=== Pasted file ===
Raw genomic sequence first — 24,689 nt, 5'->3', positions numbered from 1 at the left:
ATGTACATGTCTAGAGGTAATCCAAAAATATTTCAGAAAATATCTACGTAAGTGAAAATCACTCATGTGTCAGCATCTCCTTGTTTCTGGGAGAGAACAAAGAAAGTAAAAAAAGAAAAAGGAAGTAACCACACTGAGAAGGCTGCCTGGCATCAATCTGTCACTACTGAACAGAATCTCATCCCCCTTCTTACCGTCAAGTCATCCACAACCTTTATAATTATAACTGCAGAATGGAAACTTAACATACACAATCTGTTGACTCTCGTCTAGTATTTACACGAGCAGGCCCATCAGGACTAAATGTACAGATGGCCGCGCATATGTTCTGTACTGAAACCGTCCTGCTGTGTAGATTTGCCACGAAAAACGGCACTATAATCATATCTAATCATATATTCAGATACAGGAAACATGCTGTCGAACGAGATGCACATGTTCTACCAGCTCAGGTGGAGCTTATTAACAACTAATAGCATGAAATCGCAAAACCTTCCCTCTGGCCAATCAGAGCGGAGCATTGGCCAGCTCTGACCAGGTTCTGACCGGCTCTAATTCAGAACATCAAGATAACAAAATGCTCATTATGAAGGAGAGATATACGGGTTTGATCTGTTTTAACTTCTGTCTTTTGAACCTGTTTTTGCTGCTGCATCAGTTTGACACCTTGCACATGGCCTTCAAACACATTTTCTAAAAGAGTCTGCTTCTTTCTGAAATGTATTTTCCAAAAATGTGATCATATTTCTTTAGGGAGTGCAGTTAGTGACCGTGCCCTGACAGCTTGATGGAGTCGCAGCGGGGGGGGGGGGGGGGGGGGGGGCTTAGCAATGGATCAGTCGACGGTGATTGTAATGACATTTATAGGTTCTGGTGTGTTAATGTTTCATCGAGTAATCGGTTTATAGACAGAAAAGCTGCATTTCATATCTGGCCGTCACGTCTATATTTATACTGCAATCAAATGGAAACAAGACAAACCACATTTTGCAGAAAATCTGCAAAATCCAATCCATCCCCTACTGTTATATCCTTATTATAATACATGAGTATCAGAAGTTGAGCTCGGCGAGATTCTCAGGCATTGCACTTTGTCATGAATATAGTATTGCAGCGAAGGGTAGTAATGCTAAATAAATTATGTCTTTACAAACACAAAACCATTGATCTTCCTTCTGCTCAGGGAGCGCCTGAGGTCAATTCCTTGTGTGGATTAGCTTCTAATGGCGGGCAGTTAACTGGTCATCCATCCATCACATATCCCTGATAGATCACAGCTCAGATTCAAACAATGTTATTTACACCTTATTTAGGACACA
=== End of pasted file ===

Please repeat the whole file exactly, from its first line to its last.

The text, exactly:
Raw genomic sequence first — 24,689 nt, 5'->3', positions numbered from 1 at the left:
ATGTACATGTCTAGAGGTAATCCAAAAATATTTCAGAAAATATCTACGTAAGTGAAAATCACTCATGTGTCAGCATCTCCTTGTTTCTGGGAGAGAACAAAGAAAGTAAAAAAAGAAAAAGGAAGTAACCACACTGAGAAGGCTGCCTGGCATCAATCTGTCACTACTGAACAGAATCTCATCCCCCTTCTTACCGTCAAGTCATCCACAACCTTTATAATTATAACTGCAGAATGGAAACTTAACATACACAATCTGTTGACTCTCGTCTAGTATTTACACGAGCAGGCCCATCAGGACTAAATGTACAGATGGCCGCGCATATGTTCTGTACTGAAACCGTCCTGCTGTGTAGATTTGCCACGAAAAACGGCACTATAATCATATCTAATCATATATTCAGATACAGGAAACATGCTGTCGAACGAGATGCACATGTTCTACCAGCTCAGGTGGAGCTTATTAACAACTAATAGCATGAAATCGCAAAACCTTCCCTCTGGCCAATCAGAGCGGAGCATTGGCCAGCTCTGACCAGGTTCTGACCGGCTCTAATTCAGAACATCAAGATAACAAAATGCTCATTATGAAGGAGAGATATACGGGTTTGATCTGTTTTAACTTCTGTCTTTTGAACCTGTTTTTGCTGCTGCATCAGTTTGACACCTTGCACATGGCCTTCAAACACATTTTCTAAAAGAGTCTGCTTCTTTCTGAAATGTATTTTCCAAAAATGTGATCATATTTCTTTAGGGAGTGCAGTTAGTGACCGTGCCCTGACAGCTTGATGGAGTCGCAGCGGGGGGGGGGGGGGGGGGGGGGGCTTAGCAATGGATCAGTCGACGGTGATTGTAATGACATTTATAGGTTCTGGTGTGTTAATGTTTCATCGAGTAATCGGTTTATAGACAGAAAAGCTGCATTTCATATCTGGCCGTCACGTCTATATTTATACTGCAATCAAATGGAAACAAGACAAACCACATTTTGCAGAAAATCTGCAAAATCCAATCCATCCCCTACTGTTATATCCTTATTATAATACATGAGTATCAGAAGTTGAGCTCGGCGAGATTCTCAGGCATTGCACTTTGTCATGAATATAGTATTGCAGCGAAGGGTAGTAATGCTAAATAAATTATGTCTTTACAAACACAAAACCATTGATCTTCCTTCTGCTCAGGGAGCGCCTGAGGTCAATTCCTTGTGTGGATTAGCTTCTAATGGCGGGCAGTTAACTGGTCATCCATCCATCACATATCCCTGATAGATCACAGCTCAGATTCAAACAATGTTATTTACACCTTATTTAGGACACA